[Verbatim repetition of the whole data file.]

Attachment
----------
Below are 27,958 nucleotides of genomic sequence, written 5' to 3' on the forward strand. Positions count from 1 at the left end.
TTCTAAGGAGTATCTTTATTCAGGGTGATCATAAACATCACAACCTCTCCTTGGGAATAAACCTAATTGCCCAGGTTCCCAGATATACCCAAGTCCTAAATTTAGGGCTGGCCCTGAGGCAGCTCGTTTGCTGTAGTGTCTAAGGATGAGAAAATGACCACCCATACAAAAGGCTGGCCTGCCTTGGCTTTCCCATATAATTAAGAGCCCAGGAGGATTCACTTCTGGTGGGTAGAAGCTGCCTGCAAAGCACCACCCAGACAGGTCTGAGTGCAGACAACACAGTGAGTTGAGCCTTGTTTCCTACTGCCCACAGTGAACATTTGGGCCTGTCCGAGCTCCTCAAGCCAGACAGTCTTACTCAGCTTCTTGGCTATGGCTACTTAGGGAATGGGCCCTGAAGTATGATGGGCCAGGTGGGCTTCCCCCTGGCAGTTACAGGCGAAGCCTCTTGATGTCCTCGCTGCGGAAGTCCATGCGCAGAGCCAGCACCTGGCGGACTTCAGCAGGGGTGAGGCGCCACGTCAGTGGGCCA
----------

Below are 27,958 nucleotides of genomic sequence, written 5' to 3' on the forward strand. Positions count from 1 at the left end.
TTCTAAGGAGTATCTTTATTCAGGGTGATCATAAACATCACAACCTCTCCTTGGGAATAAACCTAATTGCCCAGGTTCCCAGATATACCCAAGTCCTAAATTTAGGGCTGGCCCTGAGGCAGCTCGTTTGCTGTAGTGTCTAAGGATGAGAAAATGACCACCCATACAAAAGGCTGGCCTGCCTTGGCTTTCCCATATAATTAAGAGCCCAGGAGGATTCACTTCTGGTGGGTAGAAGCTGCCTGCAAAGCACCACCCAGACAGGTCTGAGTGCAGACAACACAGTGAGTTGAGCCTTGTTTCCTACTGCCCACAGTGAACATTTGGGCCTGTCCGAGCTCCTCAAGCCAGACAGTCTTACTCAGCTTCTTGGCTATGGCTACTTAGGGAATGGGCCCTGAAGTATGATGGGCCAGGTGGGCTTCCCCCTGGCAGTTACAGGCGAAGCCTCTTGATGTCCTCGCTGCGGAAGTCCATGCGCAGAGCCAGCACCTGGCGGACTTCAGCAGGGGTGAGGCGCCACGTCAGTGGGCCA